Temporary Orders: If necessary, you or your spouse can request temporary orders from the court to address immediate concerns while the divorce is ongoing. These can cover issues like child custody, child support, spousal support, and property use.

Negotiations: You and your spouse must negotiate on various matters, such as the division of property and debts, child custody and visitation, and alimony. It’s generally best to agree on these issues, but if not, the court will decide for you.

Mediation: If you’re having trouble reaching an agreement, you may need to attend mediation. In Colorado, most courts will require mediation before a case can go to trial. A mediator (a neutral third party) will help facilitate discussions and try to help you reach a compromise.

Parenting Plan: You must create a parenting plan if you have children. This document outlines how you and your spouse will share parental responsibilities and time with the children.

Marital Settlement Agreement: Once all issues have been resolved, you and your spouse will put the terms of your agreement into a written document called a Marital Settlement Agreement. This form will be submitted to the court for approval.

You can avoid a lengthy court trial if you and your spouse can agree on all issues. However, this step can be complex and emotionally challenging, so seeking legal counsel to guide you through the process can be beneficial.

Step 6: Court Review and Finalization

Once you and your spouse have reached an agreement and all necessary paperwork has been completed, the next step is for the court to review your case and finalize the divorce. This is the final step in the divorce process1.

Here are the key aspects of this step:

Review by the Court: The court will review all your documentation, including your Marital Settlement Agreement and Parenting Plan (if applicable). They will check that everything is in order and that your agreements are fair and in the best interests of any children involved.

Final Hearing: If everything is in order, the court will schedule a final hearing. In some cases, this can be waived if both parties agree about all aspects of the divorce1. During the hearing, the judge may ask questions to ensure that both parties understand the terms of the agreement and are entering into it voluntarily.

Decree of Dissolution: If the judge approves your agreement, they will issue a Decree of Dissolution of Marriage. This is the legal document that officially ends your marriage. It will detail the terms of your divorce, including any arrangements regarding property division, child custody, and spousal support.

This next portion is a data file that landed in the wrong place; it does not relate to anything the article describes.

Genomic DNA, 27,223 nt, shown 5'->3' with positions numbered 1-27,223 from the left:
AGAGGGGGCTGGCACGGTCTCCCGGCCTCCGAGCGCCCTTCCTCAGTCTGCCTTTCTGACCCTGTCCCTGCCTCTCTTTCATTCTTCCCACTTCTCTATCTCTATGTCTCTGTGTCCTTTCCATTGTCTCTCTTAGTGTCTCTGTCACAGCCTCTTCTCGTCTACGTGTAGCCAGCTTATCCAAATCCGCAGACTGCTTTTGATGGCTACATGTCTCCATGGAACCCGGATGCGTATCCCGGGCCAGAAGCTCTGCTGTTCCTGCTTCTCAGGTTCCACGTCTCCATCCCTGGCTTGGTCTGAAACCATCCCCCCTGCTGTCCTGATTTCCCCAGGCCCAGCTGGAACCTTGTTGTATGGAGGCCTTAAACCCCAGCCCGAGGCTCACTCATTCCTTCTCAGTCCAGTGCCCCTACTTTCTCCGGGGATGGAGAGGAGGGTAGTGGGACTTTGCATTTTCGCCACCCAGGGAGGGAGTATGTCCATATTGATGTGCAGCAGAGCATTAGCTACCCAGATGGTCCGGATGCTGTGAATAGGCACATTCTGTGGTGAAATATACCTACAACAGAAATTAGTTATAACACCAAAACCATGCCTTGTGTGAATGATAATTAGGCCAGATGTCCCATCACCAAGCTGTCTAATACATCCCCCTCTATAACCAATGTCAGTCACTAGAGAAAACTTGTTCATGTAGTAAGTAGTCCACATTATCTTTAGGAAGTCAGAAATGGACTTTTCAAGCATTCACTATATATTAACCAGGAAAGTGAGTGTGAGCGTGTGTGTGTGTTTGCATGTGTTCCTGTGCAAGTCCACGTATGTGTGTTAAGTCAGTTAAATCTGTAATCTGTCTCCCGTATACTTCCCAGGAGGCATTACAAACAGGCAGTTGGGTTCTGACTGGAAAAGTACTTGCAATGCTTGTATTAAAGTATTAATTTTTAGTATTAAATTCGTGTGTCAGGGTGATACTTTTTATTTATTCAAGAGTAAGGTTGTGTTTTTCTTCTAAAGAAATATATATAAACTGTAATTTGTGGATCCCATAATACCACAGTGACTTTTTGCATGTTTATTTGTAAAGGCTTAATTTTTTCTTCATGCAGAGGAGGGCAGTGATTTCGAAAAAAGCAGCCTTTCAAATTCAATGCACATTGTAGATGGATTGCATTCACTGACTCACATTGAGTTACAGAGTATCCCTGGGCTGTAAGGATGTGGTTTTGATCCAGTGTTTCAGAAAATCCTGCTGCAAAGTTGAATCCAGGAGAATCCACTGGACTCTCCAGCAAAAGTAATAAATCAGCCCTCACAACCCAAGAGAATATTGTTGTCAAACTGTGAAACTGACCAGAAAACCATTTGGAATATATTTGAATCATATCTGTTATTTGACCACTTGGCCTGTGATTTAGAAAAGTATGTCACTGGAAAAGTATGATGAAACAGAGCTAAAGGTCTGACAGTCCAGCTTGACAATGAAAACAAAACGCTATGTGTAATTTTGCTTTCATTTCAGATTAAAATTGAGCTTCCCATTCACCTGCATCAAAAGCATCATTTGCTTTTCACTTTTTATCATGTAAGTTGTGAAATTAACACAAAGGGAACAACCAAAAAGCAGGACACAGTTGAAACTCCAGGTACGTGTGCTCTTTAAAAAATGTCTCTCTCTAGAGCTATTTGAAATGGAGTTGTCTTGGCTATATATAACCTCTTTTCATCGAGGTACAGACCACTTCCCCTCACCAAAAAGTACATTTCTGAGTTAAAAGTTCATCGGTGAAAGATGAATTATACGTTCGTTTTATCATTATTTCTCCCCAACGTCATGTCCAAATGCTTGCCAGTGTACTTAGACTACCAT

Post-Decree Modifications: In some cases, changes may need to be made to the divorce agreement after it has been finalized. This could be due to changes in circumstances, such as a significant change in income or relocation. You must return to court and request a modification to make these changes.

Remember, even though you are nearing the end of the divorce process, legal assistance can still be valuable to ensure that all your paperwork is correct and your rights are protected.

Step 7: Agreement or Trial

If both parties reach an agreement, the divorce can be finalized. If not, the case proceeds to trial.

The entire divorce process typically takes about 6-9 months, depending on the complexity of the issues involved.

How Colorado Springs Divorce Lawyer Patricia Perello Can Help

Navigating the divorce process can be complex, so having a skilled attorney like Patricia Perello is crucial. Patricia has extensive experience in family law and a reputation for reaching favorable outcomes for her clients. She guides the divorce process, ensuring clients understand their rights and obligations.

Patricia excels in negotiating fair settlements when dividing assets and debts, and she passionately advocates for her client’s interests in court when necessary. Her empathetic approach makes her a reliable support system during this emotionally challenging time.

Final Thoughts

Divorce is a difficult journey, but it can be managed effectively with the proper guidance and legal expertise. Patricia Perello is a trusted professional who can legally support individuals seeking a divorce in Colorado Springs. With her on your side, you can navigate the divorce process confidently, ensuring your interests are protected every step of the way.